The Pharisees could not even properly discern where Jesus was born, let alone anything else about him (John 7:52). Jesus rebuked the Pharisees because of their blindness (Mat 23:26). Jesus did not make excuses for their ignorance. They were the experts in scripture. The Pharisees should have been the first ones to realize Jesus was the Messiah.

Now, we are close to the end of the age. Jesus is coming back. Will we recognize him when he returns? With the modern-day push for all believers to know scripture, the church will be without excuse. However, with all believers educated in the Bible, we should be the first ones to recognize the Messiah.


Lord Jesus, please help me discern you in the world. If you return in my life, help me recognize you. Protect me from being deceived by the antichrist. In Jesus’ name, I pray, amen.

On Throwing Stones

John 8:7-11 WEB

But when they continued asking him, he looked up and said to them, “He who is without sin among you, let him throw the first stone at her.” [8] Again he stooped down, and with his finger wrote on the ground. [9] They, when they heard it, being convicted by their conscience, went out one by one, beginning from the oldest, even to the last. Jesus was left alone with the woman where she was, in the middle. [10] Jesus, standing up, saw her and said, “Woman, where are your accusers? Did no one condemn you?” [11] She said, “No one, Lord.” Jesus said, “Neither do I condemn you. Go your way. From now on, sin no more.”


Jesus explained the Old Testament and the New Testament in one act. He found a way of escape for this woman who was about to be stoned. He said those with no sin should throw their stones. Yet, in the entire crowd, not one stood up and claimed to be qualified to throw stones.

Jesus could have thrown a stone. He did not. In fact, he didn’t even look at her for most of the exchange. Instead, he was stooped down with his head to the ground drawing in the sand. He deliberately took a posture of humility when he stooped to the ground. Likewise, when he stood, he made the woman equal to himself. She was not abased further by Jesus. She was given mercy and grace and then told not to sin.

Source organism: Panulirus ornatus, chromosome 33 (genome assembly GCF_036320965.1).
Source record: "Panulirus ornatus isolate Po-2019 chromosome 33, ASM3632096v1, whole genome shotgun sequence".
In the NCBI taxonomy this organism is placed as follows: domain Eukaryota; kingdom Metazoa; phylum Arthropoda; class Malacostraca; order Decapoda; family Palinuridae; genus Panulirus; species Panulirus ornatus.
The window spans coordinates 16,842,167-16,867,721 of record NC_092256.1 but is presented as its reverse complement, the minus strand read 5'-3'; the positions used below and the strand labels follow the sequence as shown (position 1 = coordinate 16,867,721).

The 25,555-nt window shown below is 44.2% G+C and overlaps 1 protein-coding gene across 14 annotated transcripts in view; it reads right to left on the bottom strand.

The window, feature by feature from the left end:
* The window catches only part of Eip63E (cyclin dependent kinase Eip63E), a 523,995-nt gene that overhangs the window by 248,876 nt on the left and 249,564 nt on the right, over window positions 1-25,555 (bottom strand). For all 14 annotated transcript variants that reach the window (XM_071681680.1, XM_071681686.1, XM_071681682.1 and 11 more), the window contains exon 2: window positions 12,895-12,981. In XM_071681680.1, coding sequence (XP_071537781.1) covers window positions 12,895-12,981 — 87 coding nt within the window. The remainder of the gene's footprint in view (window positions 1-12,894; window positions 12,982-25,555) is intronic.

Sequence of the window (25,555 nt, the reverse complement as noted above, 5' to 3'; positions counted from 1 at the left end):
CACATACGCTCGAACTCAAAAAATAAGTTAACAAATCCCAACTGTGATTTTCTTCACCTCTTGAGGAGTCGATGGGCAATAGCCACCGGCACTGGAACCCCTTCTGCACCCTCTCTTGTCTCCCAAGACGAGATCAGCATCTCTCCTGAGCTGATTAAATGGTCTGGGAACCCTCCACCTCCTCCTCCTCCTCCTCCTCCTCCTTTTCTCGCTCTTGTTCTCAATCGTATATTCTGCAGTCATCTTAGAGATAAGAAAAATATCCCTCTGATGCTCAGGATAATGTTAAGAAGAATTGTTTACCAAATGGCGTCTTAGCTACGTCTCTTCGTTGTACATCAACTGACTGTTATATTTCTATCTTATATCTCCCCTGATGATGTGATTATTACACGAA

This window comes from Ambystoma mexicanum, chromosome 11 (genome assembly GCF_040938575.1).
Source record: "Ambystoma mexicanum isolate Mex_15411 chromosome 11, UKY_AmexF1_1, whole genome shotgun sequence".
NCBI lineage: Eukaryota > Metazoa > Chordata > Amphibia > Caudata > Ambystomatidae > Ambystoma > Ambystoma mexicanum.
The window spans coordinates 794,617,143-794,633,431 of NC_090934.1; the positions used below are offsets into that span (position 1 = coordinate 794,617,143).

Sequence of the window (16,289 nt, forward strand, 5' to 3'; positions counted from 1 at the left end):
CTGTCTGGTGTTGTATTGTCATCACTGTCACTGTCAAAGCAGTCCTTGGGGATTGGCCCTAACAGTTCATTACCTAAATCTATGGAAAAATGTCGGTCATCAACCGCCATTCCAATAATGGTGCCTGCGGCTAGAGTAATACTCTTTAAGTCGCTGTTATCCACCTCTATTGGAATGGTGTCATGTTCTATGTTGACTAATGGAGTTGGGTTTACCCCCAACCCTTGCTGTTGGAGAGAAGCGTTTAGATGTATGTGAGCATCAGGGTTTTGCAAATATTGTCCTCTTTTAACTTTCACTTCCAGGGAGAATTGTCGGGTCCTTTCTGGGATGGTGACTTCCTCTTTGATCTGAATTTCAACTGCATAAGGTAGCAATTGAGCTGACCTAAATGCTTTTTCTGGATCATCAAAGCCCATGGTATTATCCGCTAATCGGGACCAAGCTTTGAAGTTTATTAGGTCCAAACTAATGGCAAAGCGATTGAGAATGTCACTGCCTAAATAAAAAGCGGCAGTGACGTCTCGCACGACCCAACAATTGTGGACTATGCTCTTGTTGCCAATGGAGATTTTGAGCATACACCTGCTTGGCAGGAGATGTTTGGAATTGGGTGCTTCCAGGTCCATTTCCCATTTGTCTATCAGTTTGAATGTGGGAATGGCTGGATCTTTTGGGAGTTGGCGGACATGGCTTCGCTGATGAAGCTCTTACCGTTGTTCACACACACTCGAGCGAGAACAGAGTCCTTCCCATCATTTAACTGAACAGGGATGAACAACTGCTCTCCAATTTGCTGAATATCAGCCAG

Jesus gives this ravished soul what it needs, validation. Jesus stood up and made himself equal to the woman. Now, she could hold her head up, for Jesus was talking to her.  He was not talking about her or down to her. No, he was talking to her with respect and courtesy. He validated her worth by treating her decently.

And at the very end. Not the beginning, not the middle, the end, Jesus tells her to stop sinning. I feel quite certain that is what she did. Jesus develops a relationship with her and then boldly tells her to stop sinning.


Lord Jesus, please help me grow in courtesy and kindness so that I may win some for you. Help me grow in courtesy so that my relationships will be blessed. In Jesus’ name, amen.

Slow, like Jesus

John 8:1-8 WEB

but Jesus went to the Mount of Olives. [2] Now very early in the morning, he came again into the temple, and all the people came to him. He sat down, and taught them. [3] The scribes and the Pharisees brought a woman taken in adultery. Having set her in the middle, [4] they told him, “Teacher, we found this woman in adultery, in the very act. [5] Now in our law, Moses commanded us to stone such women. What then do you say about her?” [6] They said this testing him, that they might have something to accuse him of. But Jesus stooped down, and wrote on the ground with his finger. [7] But when they continued asking him, he looked up and said to them, “He who is without sin among you, let him throw the first stone at her.” [8] Again he stooped down, and with his finger wrote on the ground.


Jesus is humble. We cannot know what Jesus wrote in the dirt. What is significant is he took the time to hear from God before he answered. Jesus had enough humility to slow down and listen before he blurted out the first thing that came to mind. I wonder though, why did Jesus take time here when in other places he does not? The answer is probably simple, a human’s life was on the line. This time there was more at stake than Jesus’ reputation. Another human’s life is in his hands. So, he slows down. He doesn’t presume upon his anointing.